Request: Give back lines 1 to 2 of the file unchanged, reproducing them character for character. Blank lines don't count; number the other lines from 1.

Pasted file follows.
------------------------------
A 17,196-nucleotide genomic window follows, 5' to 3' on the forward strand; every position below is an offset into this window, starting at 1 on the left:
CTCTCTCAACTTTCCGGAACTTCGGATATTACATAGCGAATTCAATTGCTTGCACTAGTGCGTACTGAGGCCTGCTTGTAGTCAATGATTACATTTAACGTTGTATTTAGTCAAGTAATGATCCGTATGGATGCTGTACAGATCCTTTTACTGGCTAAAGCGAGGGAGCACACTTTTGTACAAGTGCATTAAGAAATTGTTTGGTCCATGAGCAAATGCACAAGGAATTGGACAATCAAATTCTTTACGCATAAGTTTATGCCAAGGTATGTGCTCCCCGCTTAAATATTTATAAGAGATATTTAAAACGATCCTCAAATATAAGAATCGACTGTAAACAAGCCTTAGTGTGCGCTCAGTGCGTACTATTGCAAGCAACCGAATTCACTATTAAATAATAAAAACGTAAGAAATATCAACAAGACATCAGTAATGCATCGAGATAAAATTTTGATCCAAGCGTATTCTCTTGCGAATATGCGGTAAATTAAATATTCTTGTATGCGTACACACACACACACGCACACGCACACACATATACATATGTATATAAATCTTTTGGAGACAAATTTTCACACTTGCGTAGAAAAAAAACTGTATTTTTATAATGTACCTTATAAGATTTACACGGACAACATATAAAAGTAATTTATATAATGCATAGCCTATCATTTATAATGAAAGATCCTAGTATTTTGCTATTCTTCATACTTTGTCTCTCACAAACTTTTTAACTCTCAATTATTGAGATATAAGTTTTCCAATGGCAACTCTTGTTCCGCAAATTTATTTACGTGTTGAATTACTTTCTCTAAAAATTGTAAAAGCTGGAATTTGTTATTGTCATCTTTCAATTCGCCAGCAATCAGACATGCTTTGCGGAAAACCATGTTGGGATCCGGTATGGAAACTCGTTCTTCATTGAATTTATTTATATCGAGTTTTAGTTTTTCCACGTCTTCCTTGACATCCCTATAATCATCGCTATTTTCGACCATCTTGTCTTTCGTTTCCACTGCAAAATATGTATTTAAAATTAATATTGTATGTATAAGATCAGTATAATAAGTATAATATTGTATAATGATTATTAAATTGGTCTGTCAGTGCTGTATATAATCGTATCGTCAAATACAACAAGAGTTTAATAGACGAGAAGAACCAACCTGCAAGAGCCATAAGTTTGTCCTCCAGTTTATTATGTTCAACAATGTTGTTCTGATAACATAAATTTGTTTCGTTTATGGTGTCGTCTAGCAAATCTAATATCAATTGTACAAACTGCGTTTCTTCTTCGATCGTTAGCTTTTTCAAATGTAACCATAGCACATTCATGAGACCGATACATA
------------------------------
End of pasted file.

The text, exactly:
A 17,196-nucleotide genomic window follows, 5' to 3' on the forward strand; every position below is an offset into this window, starting at 1 on the left:
CTCTCTCAACTTTCCGGAACTTCGGATATTACATAGCGAATTCAATTGCTTGCACTAGTGCGTACTGAGGCCTGCTTGTAGTCAATGATTACATTTAACGTTGTATTTAGTCAAGTAATGATCCGTATGGATGCTGTACAGATCCTTTTACTGGCTAAAGCGAGGGAGCACACTTTTGTACAAGTGCATTAAGAAATTGTTTGGTCCATGAGCAAATGCACAAGGAATTGGACAATCAAATTCTTTACGCATAAGTTTATGCCAAGGTATGTGCTCCCCGCTTAAATATTTATAAGAGATATTTAAAACGATCCTCAAATATAAGAATCGACTGTAAACAAGCCTTAGTGTGCGCTCAGTGCGTACTATTGCAAGCAACCGAATTCACTATTAAATAATAAAAACGTAAGAAATATCAACAAGACATCAGTAATGCATCGAGATAAAATTTTGATCCAAGCGTATTCTCTTGCGAATATGCGGTAAATTAAATATTCTTGTATGCGTACACACACACACACGCACACGCACACACATATACATATGTATATAAATCTTTTGGAGACAAATTTTCACACTTGCGTAGAAAAAAAACTGTATTTTTATAATGTACCTTATAAGATTTACACGGACAACATATAAAAGTAATTTATATAATGCATAGCCTATCATTTATAATGAAAGATCCTAGTATTTTGCTATTCTTCATACTTTGTCTCTCACAAACTTTTTAACTCTCAATTATTGAGATATAAGTTTTCCAATGGCAACTCTTGTTCCGCAAATTTATTTACGTGTTGAATTACTTTCTCTAAAAATTGTAAAAGCTGGAATTTGTTATTGTCATCTTTCAATTCGCCAGCAATCAGACATGCTTTGCGGAAAACCATGTTGGGATCCGGTATGGAAACTCGTTCTTCATTGAATTTATTTATATCGAGTTTTAGTTTTTCCACGTCTTCCTTGACATCCCTATAATCATCGCTATTTTCGACCATCTTGTCTTTCGTTTCCACTGCAAAATATGTATTTAAAATTAATATTGTATGTATAAGATCAGTATAATAAGTATAATATTGTATAATGATTATTAAATTGGTCTGTCAGTGCTGTATATAATCGTATCGTCAAATACAACAAGAGTTTAATAGACGAGAAGAACCAACCTGCAAGAGCCATAAGTTTGTCCTCCAGTTTATTATGTTCAACAATGTTGTTCTGATAACATAAATTTGTTTCGTTTATGGTGTCGTCTAGCAAATCTAATATCAATTGTACAAACTGCGTTTCTTCTTCGATCGTTAGCTTTTTCAAATGTAACCATAGCACATTCATGAGACCGATACATA